Insulin analogues in pregnancy
We've come a long way in improving pregnancy outcomes for women with type 1 diabetes, but research continues and drug companies are advancing their insulin offerings. In the latest episode in our Insulin@100 series, Professor Elisabeth Mathieson outlines what we've discovered about insulin analogues during pregnancy in the past 20 years and and what the recent EXPECT trial set out to do.
Improving pregnancy outcomes for women with type 1 diabetes has long been the research interest of Professor Elisabeth Mathieson. “Every Monday – and I have done this for many, many years – I’m sitting in the clinic with pregnant ladies with diabetes, taking care of their diabetes, trying to improve their diabetes control and thereby improving their pregnancy outcomes.”
As Elisabeth details at the start of her presentation, insulin has come a long way in the 100 years since it was first made available as a treatment for diabetes, including a flowering of successive generations of insulin analogues, with more innovations in the pipeline. “But we have a major question,” she says. “Are insulin analogues safe to use in pregnancy? More than 20 years ago, we questioned ourselves whether the insulin analogues would be safe. We were a little worried and therefore we decided to perform randomised controlled trials looking into this issue. And I’ve been lucky to participate in these trials.”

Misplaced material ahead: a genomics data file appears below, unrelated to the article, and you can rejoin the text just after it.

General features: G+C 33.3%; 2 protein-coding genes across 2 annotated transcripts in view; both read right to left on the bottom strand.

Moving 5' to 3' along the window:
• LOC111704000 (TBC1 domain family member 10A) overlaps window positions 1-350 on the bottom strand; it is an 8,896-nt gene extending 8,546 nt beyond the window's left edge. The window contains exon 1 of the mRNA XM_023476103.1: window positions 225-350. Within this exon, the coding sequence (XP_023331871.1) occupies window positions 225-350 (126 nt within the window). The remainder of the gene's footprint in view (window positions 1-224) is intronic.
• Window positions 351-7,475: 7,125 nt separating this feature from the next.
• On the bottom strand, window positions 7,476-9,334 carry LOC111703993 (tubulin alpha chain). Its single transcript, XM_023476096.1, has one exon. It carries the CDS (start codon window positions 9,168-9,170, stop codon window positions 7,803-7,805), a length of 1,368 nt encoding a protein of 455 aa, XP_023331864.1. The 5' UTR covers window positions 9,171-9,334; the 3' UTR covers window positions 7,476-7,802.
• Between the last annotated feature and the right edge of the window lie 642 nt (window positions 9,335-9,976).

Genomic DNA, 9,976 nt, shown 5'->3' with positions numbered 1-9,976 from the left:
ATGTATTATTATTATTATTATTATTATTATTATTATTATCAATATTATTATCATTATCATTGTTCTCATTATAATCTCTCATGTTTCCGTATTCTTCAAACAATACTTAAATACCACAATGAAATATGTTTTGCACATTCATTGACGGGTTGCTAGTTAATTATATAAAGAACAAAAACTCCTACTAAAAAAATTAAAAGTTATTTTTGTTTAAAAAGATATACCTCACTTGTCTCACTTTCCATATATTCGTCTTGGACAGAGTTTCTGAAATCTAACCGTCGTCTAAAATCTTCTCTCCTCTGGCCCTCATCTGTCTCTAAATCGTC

In this presentation, Elisabeth discusses how far we've come in understanding the best insulin options, covering the outcomes of various trials investigating this area, culminating in her report on results from the recent EXPECT trial, which compared the use of insulin degludec versus insulin detemir in women with type 1 diabetes who were either pregnant or planned to become so.
For more from Professor Mathiesen on gestational and pregestational diabetes, enrol on the following EASD e-Learning courses:
Any opinions expressed in this article are the responsibility of the EASD e-Learning Programme Director, Dr Eleanor D Kennedy.